So basically, we got rid of all the barriers to entry. And we've also over the last year getting rid of a lot of the in-game barriers to our content, working on accessiblity, making sure that we have tons of content for all different kinds of players whether they be casual or the dungeon and raiding crowd. If you look at the cadence of releases that we had since January and February, everything that we've been doing has been to get as many playes into the game as possible and have as many players as possible enjoy that content. And I think we've done a pretty good job with that.

What do you think free-to-play allows you to do that you couldn't before? Basically, why is it in the best interest of the game to go free-to-play?

I think the number one answer to that question is if you look at the MMO market, there are just not many subscription games that are left; it's an extremely competitive market. And so I think for us, our goal was to get as many people into the game as possible, it was just obvious that that was the best decision to make based on where the market is today. The majority of AAA MMOs right now are free-to-play MMOs and I think that basically put us in the best position to be successful and to offer the best experience for our players.

What are did you hear from fans when you originally announced the change?

I think at the very begin there is always concern. They might wonder what form your free-to-play model is going to take. I think unlike many companies who have done this, what we decided right from the get go was we were going to be as transparent and upfront about our plans as early as possible. We announced free-to-play back in May before we decided to flip the switch. Everything since that time has been about communicating to our existing players and our new players what is WildStar as far as a free-to-play game. I think that our free-to-play systems are more than fair; I think what we have tried to do is almost every case as far as our design is to not always take away things; especially don't take away things from players who have already been playing. But if you decide to make purchases in WildStar, we're just adding on top of that experience instead of taking things away from people. [Beta testers] almost across the board are saying, at least from a free-to-play standpoint, it's a really fair and compelling system for WildStar.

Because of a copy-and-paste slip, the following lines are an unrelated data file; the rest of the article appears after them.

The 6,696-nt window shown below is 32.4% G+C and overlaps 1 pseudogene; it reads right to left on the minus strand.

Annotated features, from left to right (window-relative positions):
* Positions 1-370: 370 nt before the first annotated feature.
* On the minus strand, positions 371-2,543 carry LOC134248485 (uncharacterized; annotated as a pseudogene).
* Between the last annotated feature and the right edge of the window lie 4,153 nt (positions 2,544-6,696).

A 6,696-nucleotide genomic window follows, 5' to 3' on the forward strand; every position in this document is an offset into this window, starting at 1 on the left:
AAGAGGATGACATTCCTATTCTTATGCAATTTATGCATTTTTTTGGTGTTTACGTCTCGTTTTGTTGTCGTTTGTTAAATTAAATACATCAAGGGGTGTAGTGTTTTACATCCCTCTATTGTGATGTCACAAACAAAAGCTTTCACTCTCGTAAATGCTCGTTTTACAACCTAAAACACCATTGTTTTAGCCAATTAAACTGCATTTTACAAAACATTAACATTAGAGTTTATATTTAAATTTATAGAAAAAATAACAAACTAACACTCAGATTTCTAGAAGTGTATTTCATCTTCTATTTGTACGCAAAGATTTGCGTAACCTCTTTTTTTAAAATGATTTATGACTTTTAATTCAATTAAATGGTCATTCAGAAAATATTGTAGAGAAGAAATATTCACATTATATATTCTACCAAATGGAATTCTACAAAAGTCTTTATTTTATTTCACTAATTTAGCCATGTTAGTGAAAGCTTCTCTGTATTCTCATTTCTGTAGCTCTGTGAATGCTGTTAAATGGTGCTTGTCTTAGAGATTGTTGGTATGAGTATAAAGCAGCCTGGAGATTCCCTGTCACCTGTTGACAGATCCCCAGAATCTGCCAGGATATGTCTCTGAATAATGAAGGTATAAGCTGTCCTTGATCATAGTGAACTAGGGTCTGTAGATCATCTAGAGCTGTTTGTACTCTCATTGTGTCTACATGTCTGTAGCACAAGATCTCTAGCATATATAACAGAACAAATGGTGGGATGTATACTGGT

With this change, presumably you're going to see a huge upswing in players and in turn, server strain. Are you boosting the number of servers, hiring more devs, etc?

We learned a lot from our launch; we've got a really great operations team. Craig Turner is our director of operations, who has been with WildStar from launch all the way through. So they've got great plans to make sure that the servers are ready for the influx of new players that are coming once we flip the switch on the 29th. As much as we can, we want this to be a smooth transition for all of our players; it's always a great time, an exciting time to be playing an MMO, when something like this happens. It's going to be potentially millions of new players that are going to come in. That's just great for everybody. Queue times will be lower, lots of people around to group with and take on world bosses. I think it's just a great time to be playing WildStar.

WildStar wasn't designed from the beginning as a free to play game. What sorts of challenges did you run into with this transition and how did you overcome them?